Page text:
SI
SI
discoversearch

We've detected that you're using an ad content blocking browser plug-in or feature. Ads provide a critical source of revenue to the continued operation of Silicon Investor.  We ask that you disable ad blocking while on Silicon Investor in the best interests of our community.  If you are not using an ad blocker but are still receiving this message, make sure your browser's tracking protection is set to the 'standard' level.

   Strategies & Market TrendsValue Investing


Previous 10 Next 10 
To: jeffbas who wrote (7177)5/17/1999 5:00:00 PM
From: cfimx
   of 75880
 
>>2 1/2 shares of stock for 1 and sold CSE that the synergies at that price would have caused both stocks to rise dramatically. THAT is a Buffett deal that makes sense for the balance sheet and both companies' shareholders. Had that been done, CSE might now be the same price and NH several points higher.<<<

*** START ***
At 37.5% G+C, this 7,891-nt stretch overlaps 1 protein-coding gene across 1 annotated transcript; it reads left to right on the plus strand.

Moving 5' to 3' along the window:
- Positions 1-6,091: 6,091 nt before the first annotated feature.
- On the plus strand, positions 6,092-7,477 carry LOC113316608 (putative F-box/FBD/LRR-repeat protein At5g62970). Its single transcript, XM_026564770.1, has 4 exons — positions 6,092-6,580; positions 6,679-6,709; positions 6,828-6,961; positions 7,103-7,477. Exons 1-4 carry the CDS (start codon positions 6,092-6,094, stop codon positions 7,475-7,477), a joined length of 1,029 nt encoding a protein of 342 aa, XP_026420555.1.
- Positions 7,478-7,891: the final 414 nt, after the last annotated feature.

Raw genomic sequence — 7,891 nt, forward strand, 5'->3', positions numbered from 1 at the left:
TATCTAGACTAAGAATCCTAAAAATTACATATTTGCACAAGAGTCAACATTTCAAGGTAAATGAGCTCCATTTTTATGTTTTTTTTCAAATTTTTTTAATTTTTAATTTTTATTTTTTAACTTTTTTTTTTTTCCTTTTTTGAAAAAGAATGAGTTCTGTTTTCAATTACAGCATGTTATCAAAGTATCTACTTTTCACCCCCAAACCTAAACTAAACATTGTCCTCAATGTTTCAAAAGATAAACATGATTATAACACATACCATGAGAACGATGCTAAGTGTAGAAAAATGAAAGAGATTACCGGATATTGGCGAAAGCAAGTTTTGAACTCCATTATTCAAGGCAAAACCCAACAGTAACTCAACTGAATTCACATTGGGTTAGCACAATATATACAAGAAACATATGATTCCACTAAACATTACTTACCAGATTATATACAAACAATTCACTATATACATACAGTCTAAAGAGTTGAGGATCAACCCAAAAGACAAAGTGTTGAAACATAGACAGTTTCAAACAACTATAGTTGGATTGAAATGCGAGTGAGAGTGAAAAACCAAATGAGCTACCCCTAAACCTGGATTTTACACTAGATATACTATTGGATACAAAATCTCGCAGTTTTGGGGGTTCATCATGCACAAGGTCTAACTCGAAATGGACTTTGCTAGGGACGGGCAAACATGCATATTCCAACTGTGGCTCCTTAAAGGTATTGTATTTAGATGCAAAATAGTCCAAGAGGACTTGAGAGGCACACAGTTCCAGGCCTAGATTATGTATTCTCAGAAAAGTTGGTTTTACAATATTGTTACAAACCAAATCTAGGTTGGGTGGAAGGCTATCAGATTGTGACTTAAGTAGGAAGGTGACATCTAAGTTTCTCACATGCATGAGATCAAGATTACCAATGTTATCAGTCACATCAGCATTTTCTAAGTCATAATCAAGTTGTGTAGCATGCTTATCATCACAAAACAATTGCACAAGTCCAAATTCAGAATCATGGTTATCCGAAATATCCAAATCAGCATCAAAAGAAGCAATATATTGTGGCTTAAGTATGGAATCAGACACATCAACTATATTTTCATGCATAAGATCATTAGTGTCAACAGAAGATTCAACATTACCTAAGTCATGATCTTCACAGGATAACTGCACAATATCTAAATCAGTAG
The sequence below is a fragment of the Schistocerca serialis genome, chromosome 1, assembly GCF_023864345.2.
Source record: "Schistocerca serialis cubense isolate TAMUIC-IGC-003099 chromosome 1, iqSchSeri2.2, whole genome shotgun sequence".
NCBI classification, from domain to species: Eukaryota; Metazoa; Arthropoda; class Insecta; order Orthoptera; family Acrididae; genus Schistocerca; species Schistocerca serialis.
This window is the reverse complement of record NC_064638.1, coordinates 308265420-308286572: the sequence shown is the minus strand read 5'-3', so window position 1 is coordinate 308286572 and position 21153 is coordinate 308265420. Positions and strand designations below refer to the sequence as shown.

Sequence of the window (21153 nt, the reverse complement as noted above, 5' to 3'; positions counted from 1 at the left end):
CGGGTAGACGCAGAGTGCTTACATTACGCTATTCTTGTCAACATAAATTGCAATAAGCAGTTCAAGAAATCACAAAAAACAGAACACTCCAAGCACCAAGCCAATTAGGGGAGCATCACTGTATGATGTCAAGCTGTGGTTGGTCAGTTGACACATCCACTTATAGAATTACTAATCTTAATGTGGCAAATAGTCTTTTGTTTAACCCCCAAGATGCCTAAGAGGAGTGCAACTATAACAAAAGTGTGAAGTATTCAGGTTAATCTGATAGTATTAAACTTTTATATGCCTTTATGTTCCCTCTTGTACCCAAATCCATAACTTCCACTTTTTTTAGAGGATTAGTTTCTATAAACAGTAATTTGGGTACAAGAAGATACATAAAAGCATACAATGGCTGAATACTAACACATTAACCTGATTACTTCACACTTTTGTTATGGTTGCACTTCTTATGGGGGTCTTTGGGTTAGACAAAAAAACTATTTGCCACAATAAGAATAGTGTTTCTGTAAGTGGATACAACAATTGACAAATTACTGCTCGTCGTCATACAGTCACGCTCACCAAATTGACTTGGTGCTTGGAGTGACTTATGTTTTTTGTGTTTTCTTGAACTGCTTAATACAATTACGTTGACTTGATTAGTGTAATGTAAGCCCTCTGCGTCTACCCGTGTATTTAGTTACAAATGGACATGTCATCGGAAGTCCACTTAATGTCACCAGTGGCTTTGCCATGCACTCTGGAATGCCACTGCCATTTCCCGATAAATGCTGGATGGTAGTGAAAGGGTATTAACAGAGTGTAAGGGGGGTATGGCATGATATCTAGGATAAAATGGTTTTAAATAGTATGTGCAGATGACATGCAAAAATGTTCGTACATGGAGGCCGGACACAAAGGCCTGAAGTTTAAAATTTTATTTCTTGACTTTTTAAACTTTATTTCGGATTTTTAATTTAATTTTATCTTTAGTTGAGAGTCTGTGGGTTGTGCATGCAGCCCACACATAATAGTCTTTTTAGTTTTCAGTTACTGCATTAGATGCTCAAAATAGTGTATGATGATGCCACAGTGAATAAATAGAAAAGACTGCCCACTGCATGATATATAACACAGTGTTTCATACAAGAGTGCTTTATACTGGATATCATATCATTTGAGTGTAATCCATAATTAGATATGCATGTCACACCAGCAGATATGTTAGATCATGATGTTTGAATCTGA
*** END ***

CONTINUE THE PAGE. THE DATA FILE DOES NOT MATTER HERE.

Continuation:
you don't know if they would have RISEN DRAMATICALLY because you don't know what the combined company would earn on a per share basis, based on a more than doubling of the nh share count. If you do know what "new" nh will earn on a per share basis based on over 330 million shares out, please tell us. Because the shares WILL and do trade on that expectation, and not because you think there is "synergy." What are the numbers?

with all due respect...

Share RecommendKeepReplyMark as Last ReadRead Replies (1)


To: cfimx who wrote (7179)5/17/1999 6:59:00 PM
From: jeffbas
   of 75880
 
Twister, we just do not see eye to eye. I am not spending my time working up some numbers for a stock I no longer own and I do not care if you get more per share out of paying $55 cash than the 2 1/2 shares of stock I postulated. It is not a conservative business strategy for sure and possibly not even a prudent one, as I pointed out in my Mutual Benefit example.

As Mike aptly pointed out, there in no longer a margin of safety that we value investors like to have.